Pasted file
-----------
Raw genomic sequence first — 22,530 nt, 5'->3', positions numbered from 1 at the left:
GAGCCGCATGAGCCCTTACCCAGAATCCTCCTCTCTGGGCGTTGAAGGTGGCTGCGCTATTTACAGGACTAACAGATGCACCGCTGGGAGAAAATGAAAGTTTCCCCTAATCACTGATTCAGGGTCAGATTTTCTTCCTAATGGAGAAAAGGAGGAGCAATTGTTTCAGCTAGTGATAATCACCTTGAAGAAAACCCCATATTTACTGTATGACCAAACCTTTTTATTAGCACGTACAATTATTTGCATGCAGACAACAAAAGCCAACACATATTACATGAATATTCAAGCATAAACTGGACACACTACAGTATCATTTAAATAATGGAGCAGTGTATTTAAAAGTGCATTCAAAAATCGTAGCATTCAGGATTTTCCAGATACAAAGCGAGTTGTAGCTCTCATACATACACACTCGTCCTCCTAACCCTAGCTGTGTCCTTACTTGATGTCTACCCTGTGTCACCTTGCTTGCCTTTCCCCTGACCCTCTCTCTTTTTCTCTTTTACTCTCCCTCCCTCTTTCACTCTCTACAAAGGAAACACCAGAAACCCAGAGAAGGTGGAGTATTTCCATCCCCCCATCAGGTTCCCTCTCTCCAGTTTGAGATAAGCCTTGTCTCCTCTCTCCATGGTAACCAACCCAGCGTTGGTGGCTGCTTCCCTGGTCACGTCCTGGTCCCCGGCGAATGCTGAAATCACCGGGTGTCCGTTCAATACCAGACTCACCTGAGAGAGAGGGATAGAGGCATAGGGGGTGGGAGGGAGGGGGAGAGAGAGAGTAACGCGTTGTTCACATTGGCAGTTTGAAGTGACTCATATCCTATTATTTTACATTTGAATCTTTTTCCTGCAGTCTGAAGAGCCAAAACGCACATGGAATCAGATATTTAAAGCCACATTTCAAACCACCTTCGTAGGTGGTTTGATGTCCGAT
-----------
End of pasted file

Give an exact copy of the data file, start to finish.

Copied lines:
Raw genomic sequence first — 22,530 nt, 5'->3', positions numbered from 1 at the left:
GAGCCGCATGAGCCCTTACCCAGAATCCTCCTCTCTGGGCGTTGAAGGTGGCTGCGCTATTTACAGGACTAACAGATGCACCGCTGGGAGAAAATGAAAGTTTCCCCTAATCACTGATTCAGGGTCAGATTTTCTTCCTAATGGAGAAAAGGAGGAGCAATTGTTTCAGCTAGTGATAATCACCTTGAAGAAAACCCCATATTTACTGTATGACCAAACCTTTTTATTAGCACGTACAATTATTTGCATGCAGACAACAAAAGCCAACACATATTACATGAATATTCAAGCATAAACTGGACACACTACAGTATCATTTAAATAATGGAGCAGTGTATTTAAAAGTGCATTCAAAAATCGTAGCATTCAGGATTTTCCAGATACAAAGCGAGTTGTAGCTCTCATACATACACACTCGTCCTCCTAACCCTAGCTGTGTCCTTACTTGATGTCTACCCTGTGTCACCTTGCTTGCCTTTCCCCTGACCCTCTCTCTTTTTCTCTTTTACTCTCCCTCCCTCTTTCACTCTCTACAAAGGAAACACCAGAAACCCAGAGAAGGTGGAGTATTTCCATCCCCCCATCAGGTTCCCTCTCTCCAGTTTGAGATAAGCCTTGTCTCCTCTCTCCATGGTAACCAACCCAGCGTTGGTGGCTGCTTCCCTGGTCACGTCCTGGTCCCCGGCGAATGCTGAAATCACCGGGTGTCCGTTCAATACCAGACTCACCTGAGAGAGAGGGATAGAGGCATAGGGGGTGGGAGGGAGGGGGAGAGAGAGAGTAACGCGTTGTTCACATTGGCAGTTTGAAGTGACTCATATCCTATTATTTTACATTTGAATCTTTTTCCTGCAGTCTGAAGAGCCAAAACGCACATGGAATCAGATATTTAAAGCCACATTTCAAACCACCTTCGTAGGTGGTTTGATGTCCGAT